Central to this crusade is a claim many find plausible. In a New York Times column that went viral, Farhad Manjoo called for “kneecapping the wealthiest among us” because a billion dollars is “far more than anyone might reasonably claim to deserve, however much he believes he has contributed to society.” A burgeoning chorus keeps telling us: “No one deserves a billion dollars” (Tom Scocca); “No one earns a billion dollars” (Jacobin magazine). The implication: everyone who accumulates — not earns, mind you, but accumulates — so vast a fortune must have done so by shady means.

What’s truly corrupt, however, is the campaign to “abolish billionaires.” It’s founded on a smear. It’s not ignorance that leads billionaire-haters to deny the sheer possibility that a billion can be earned. It’s a willful disregard of the facts.

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The War on Vaccines

Nearly twenty years ago, measles in the United States was declared “eliminated” — thanks to widespread vaccination. But measles has made a dangerous comeback. In the last year, several outbreaks occurred in Washington State and parts of New York, particularly in communities with low rates of vaccination. Such outbreaks reflect the influence of the anti-vaccine movement.

What animates this movement? What to make of its assertions about the dangers of vaccines? And what is the state of scientific knowledge about the efficacy and safety of vaccines? To explore these issues, I interviewed Dr. Amesh Adalja, a physician and expert on infectious diseases. Adalja is co-editor of the new book Global Catastrophic Biological Risks, and he has published in scientific journals as well as popular outlets such as The Atlantic, Forbes, and USA Today.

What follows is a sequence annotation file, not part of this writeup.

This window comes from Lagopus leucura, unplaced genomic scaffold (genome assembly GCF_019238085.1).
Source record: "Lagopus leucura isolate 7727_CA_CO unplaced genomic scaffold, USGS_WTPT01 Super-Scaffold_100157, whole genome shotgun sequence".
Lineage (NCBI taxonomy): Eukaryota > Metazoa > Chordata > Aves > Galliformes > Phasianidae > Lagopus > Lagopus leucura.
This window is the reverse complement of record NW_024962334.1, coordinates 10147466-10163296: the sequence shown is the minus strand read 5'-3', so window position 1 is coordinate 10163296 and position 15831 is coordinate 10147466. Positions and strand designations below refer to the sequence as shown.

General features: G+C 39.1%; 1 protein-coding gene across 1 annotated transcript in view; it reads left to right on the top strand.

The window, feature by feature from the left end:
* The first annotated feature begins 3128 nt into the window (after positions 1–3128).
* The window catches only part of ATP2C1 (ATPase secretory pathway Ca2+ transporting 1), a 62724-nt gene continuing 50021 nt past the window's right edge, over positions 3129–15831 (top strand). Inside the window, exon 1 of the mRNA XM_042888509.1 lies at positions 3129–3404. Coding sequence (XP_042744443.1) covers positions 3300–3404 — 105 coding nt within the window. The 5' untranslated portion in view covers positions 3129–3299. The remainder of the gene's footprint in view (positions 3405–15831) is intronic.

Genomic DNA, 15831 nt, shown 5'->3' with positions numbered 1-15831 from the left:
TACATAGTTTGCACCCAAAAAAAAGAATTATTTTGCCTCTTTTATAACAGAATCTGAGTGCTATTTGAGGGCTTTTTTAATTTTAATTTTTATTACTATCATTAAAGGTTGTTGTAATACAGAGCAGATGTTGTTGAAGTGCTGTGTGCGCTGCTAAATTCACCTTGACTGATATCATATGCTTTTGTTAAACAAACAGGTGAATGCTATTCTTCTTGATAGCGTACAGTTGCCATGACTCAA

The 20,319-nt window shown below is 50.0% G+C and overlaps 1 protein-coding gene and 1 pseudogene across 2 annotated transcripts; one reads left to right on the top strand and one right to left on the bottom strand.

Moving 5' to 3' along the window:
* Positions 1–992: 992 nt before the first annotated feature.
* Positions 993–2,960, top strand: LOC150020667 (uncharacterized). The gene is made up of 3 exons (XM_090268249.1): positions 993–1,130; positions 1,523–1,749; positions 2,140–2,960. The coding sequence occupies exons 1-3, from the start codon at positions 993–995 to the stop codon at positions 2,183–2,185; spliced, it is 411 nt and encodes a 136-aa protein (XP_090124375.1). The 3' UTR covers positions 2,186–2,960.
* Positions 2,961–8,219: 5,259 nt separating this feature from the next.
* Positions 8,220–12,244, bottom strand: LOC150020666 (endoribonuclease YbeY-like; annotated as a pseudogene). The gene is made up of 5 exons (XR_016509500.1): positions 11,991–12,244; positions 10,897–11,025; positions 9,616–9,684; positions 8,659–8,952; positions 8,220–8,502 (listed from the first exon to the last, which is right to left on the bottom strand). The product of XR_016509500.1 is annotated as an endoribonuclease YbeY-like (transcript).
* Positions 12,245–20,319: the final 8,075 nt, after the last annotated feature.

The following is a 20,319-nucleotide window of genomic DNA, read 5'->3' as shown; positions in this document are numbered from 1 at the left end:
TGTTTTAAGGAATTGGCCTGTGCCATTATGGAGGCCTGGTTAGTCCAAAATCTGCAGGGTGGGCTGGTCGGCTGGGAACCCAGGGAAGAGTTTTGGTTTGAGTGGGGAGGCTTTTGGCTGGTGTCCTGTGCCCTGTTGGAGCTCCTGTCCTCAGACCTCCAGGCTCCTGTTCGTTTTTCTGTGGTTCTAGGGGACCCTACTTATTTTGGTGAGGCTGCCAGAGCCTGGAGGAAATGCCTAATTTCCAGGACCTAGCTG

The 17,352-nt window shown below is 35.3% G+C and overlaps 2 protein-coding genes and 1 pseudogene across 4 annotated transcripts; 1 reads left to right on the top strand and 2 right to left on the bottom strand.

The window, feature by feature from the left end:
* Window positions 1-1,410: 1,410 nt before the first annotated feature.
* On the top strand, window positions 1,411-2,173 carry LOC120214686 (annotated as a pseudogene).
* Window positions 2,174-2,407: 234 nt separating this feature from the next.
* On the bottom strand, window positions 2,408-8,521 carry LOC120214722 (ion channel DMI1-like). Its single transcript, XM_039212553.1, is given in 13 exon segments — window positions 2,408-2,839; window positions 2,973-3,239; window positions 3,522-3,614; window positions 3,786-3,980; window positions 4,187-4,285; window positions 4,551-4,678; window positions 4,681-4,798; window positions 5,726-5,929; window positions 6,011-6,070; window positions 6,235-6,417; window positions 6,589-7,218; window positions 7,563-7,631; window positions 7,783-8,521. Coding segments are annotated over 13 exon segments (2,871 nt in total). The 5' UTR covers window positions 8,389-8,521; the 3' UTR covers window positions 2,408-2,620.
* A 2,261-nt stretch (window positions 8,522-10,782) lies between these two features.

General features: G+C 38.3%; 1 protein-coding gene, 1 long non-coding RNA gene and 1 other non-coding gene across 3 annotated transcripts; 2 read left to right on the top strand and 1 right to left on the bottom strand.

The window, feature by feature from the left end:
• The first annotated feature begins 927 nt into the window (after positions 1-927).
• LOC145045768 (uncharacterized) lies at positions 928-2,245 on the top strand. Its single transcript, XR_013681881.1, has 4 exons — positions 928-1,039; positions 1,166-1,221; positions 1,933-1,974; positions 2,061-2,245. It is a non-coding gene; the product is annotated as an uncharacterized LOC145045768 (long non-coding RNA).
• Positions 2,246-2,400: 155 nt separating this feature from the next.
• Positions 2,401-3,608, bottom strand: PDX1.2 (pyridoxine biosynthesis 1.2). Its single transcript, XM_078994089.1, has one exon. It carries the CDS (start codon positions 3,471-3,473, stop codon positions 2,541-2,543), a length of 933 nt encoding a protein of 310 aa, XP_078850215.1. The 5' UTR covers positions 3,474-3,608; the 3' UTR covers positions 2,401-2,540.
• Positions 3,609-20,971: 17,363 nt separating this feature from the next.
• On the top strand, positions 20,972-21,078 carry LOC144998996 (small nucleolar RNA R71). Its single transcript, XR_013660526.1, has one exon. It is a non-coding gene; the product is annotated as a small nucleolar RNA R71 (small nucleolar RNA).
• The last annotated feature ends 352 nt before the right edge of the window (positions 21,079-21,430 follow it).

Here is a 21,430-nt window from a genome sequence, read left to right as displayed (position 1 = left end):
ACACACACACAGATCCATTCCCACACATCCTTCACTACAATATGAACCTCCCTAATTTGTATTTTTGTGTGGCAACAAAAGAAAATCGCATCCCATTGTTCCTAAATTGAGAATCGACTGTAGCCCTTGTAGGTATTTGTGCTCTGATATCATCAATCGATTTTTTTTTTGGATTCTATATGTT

Two major takeaways from the conversation: First, the war on vaccines does not stem from a dispute over facts; rather, it reflects a wider cultural disdain for facts, truth, and reason. Second, the anti-vaccine movement is itself a significant danger. The more it succeeds, the more we can expect an increase in preventable infections and deaths.

Watch or listen to the interview:


Photo by Ani Kolleshi on Unsplash

The Berlin Wall and the Evil of Socialism

Some came with sledgehammers, some just with their bare hands. On the night of Nov. 9, 1989, jubilant crowds began tearing down the Berlin Wall, an infamous barrier dividing families, a city, a nation. Even as we celebrate that iconic moment, the moral meaning of the Berlin Wall is little understood. 

The Berlin Wall was built and murderously enforced in the name of a profoundly destructive political idea, which, alarmingly, many today are embracing. . .

Continue reading at The Hill

Jacob Mchangama on Free Speech in Europe

In 2005, editors at the Danish newspaper Jyllands-Posten were concerned about a seeming climate of self-censorship on the subject of Islam. To assess the extent of that climate, they commissioned and published cartoons of the Prophet Mohammad. The ensuing political crisis and violent protests around the world — the so-called cartoons crisis — underscored that the principle of freedom of speech is little understood or valued. That fact was on stark display, again, in the aftermath of the 2015 jihadist massacre at the French magazine Charlie Hebdo.